Nelson Befitel stood silently and sadly beside the governor before a room full of media gathered in the governor’s office waiting to hear what he had to say.
Befitel, the director of the Hawaii State Department of Labor and Industrial Relations, one of 16 cabinet member positions, had more than one reason to look down. He’s taken on one of the most difficult jobs reforming the troubled state labor department the department most complained about by local business owners and entrepreneurs, including many who blame that department for putting them out of business.
In fact, the department has such poor history and management that its policies and people were the number one complaint in the 1999 Small Business Task Force report issued by then Gov. Benjamin Cayetano’s Small Business Regulatory Review Board. The report, which compiled over three years the concerns of businesses operating in the state, documented more than 300 interviews with business owners who claimed the Department’s inspection division, the Hawaii Occupational Safety and Health Division (HIOSH), was the absolute worst problem businesses face. It wasn’t just the woman heading the division, Jennifer Shishedo, who was accused in the report as having a vendetta against certain business owners whom she retaliated against using the punitive power of fines to put them out of business. She and some of her staff also were documented as being the agents who wielded the power of then Gov. Benjamin Cayetano against his political enemies and opponents who owned or operated businesses, of which he had many. In other words, for businesses, this agency was the heart of the anti-business, anti-free-market, totalitarian beast.
So in comes Befitel in 2002 on the winds of change and the “New Beginning” that Republican Gov. Linda Lingle planned, including a fresh start for businesses who under 40 years of Democrat party domination watched the state become the worst place to operate a business in America.
He probably had no idea what he was getting into. The problems he’d face. The passion the people he’d deal with had to maintain the bureaucracy prior Democrat administrations had created, and the hate he’d face from some for being the agent attempting to change the culture perpetuated there for decades.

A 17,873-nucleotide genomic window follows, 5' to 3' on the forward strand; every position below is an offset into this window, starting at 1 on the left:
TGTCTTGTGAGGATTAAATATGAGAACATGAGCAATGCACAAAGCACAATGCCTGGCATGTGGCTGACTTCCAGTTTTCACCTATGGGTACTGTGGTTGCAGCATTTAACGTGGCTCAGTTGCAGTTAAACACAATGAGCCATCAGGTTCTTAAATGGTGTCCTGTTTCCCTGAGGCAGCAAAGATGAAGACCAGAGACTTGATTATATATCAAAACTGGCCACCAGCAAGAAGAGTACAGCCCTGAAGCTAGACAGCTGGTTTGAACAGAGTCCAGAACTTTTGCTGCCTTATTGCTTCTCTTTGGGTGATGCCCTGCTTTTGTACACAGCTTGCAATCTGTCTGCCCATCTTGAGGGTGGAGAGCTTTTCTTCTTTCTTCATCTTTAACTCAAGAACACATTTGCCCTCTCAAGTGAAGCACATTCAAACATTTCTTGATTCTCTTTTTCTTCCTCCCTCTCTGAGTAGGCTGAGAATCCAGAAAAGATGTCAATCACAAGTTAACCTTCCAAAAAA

The first day on the job Befitel said he gathered all the employees together to get to know them and he talked about how there would be a new era of respect for all people within the community. One staff member then said: “We know you. You represent the enemy. You represented business.” And he had to explain to them there were no enemies, everyone would be treated fairly and business would be encouraged in the state, which would be the ultimate benefit for employees.
Not that all people in the department or in the inspection division referred to as HIOSH were hostile or resistant to change. In fact, the majority was cooperative. But a few in high ranking, union protected positions were and still are absolutely determined to see Befitel and Lingle fail and have done and will do everything and anything they can to see that happens.
And there is another factor involved that makes Befitel a particularly juicy target — he is a close family friend of the governor. So close, in fact, that when the governor moved to Hawaii many years ago, she lived with Befitel’s family on the island of Molokai.
But back to the capitol where Befitel, a labor attorney who has both public and private employment experience, is waiting to face what was likely one of the most difficult situations in his relatively young life.
The story begins weeks ago when Befitel asked the staff in HIOSH for access to some information in the database of OSHA, the U.S. inspection agency database. He’d been cleared to get the information from the federal agency, but one person in particular in the department, James Decker, decided to make the quest for information much more difficult just because he could. Befitel had been faced in recent weeks with angry business people wanting to see their inspection fines resolved, including many who still feel they are targets of a vindictive division head who uses poorly written administrative rules or the lack of any rules to implement the state’s laws how she sees fit. According to sources within the department, he was trying to manage the situation, deal with his managers who were attempting to undermine his authority and solve the problems for the business community.
Then July 23 rolls around and the problem with Decker, the manager of the Administration and Technical Support Branch of HIOSH, comes to an explosive head. In Befitel’s office for five to 10 minutes, Befitel continues to ask for the access and information he’s been authorized by people much higher than Decker, and yet Decker continues to refuse. Their discussion, according to a state investigative report issued yesterday, became heated and Decker was heard yelling “Please, stop pointing your finger at me, Please, stop pointing your finger at me.”